The last few months of no blogging have seen me deep in the shed, exploring some personal issues, one of which I will post today and next week in this blog.
One of them is about being paralyzed by the fear of being too plugged in to the world, that it becomes impossible to find oneself anymore. Anyone on social media will know what I mean.
In exploring this I'll advance an hypothesis of when and how Christianity got seriously sidetracked from its original message (when: 313 AD, how: by the state).
And then I'll give an interpretation of why the restoration of Icon-worship is a metaphor for the importance of both self and community. And how to avoid feeling too plugged in. (No, you won't have to start prostrating yourself before them. Although we 'westerners' could learn a lot from this practice … ask any devoted Buddhist).
All of the above will be in the context of Byzantium of course (otherwise this ramble could be on some other freaky psycho-babble site rather than this one).
Can withdrawal and contemplation deal with finding oneself? I'd say not. And its practically impossible anyway these days – short of retreating to Athos, Sinai or a drug-induced stupor. I confess I often ask myself this, as I struggle to surface above the information overload that seems to characterize almost every waking moment.
Epicurus points out that a loner, or 'idiotis' in Attic Greek, was despicable. – whence the modern word idiot. A cultured, civilized human being had to be part of society and the body politic. Epicurus felt that it was necessary to have friends in order to live (and die) happily and made his life an example of this. Though Epicurus also pointed out that having friends is not quite enough – it is having their confidence that makes for happiness.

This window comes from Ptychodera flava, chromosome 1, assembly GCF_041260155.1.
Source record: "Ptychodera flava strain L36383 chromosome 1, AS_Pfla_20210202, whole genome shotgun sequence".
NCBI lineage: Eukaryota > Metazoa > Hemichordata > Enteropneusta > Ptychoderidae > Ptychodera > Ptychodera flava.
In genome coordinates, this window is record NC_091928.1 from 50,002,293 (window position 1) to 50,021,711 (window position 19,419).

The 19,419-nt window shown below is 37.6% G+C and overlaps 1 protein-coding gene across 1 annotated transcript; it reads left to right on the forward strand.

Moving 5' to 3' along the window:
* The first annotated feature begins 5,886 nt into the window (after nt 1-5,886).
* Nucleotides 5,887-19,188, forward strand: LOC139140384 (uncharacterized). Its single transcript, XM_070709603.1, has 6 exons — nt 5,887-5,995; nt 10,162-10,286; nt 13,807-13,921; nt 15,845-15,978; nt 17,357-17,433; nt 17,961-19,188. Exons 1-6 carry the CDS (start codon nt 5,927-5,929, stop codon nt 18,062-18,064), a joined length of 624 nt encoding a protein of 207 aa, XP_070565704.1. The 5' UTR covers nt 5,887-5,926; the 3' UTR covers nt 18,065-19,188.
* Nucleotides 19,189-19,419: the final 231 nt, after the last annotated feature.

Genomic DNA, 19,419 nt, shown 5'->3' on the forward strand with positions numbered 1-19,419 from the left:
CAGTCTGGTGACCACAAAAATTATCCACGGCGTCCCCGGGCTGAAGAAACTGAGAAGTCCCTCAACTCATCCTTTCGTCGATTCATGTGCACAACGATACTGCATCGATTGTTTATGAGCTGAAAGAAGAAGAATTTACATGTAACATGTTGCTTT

My shining example of the Epicurean ideal is the Byzantine scholar and diplomat Photios, who engaged fully both with himself and with everyone around him, from Emperor to student. For his troubles he was made Patriarch against his wishes, treated miserably by two out of the three Emperors he served. As I have pointed out in other blogs, he also catalyzed the schism with Rome. But I am convinced he died happy with himself and what he had achieved.
So let's test this concept of friendship and community as far as possible and fly with it, like Icarus, as close to the sun of probing inquiry as we can.
The overarching injunction of all Jewish-Christian-Muslim scripture is to love God, certainly if we regard that love in the sense of the worship of Him and only Him. The message of Meister Eckhart – to worship through “disinterest”, or non-awareness of self appears, at first take, to be a solitary, contemplative activity. The primary dialectic is strictly defined and, on the surface, ruthlessly bipolar: the self and God. (The message of Eckhart could be compared to the spiritual self-abasement of the writer(s?) of the Cloud of Unknowing and their medieval and modern descendants, the Trappists and the Quakers).
But according to Christian scripture, Christ taught that you need to love your neighbor as if he were you. So ...
Do love/adoration for God and love/nurture for our fellow humans at the same time not exclude one other, almost by definition? Is a monastic approach to life (me-God) inconsistent with a participative approach to life (me-others)?
I'll give my answer next time. But what's yours?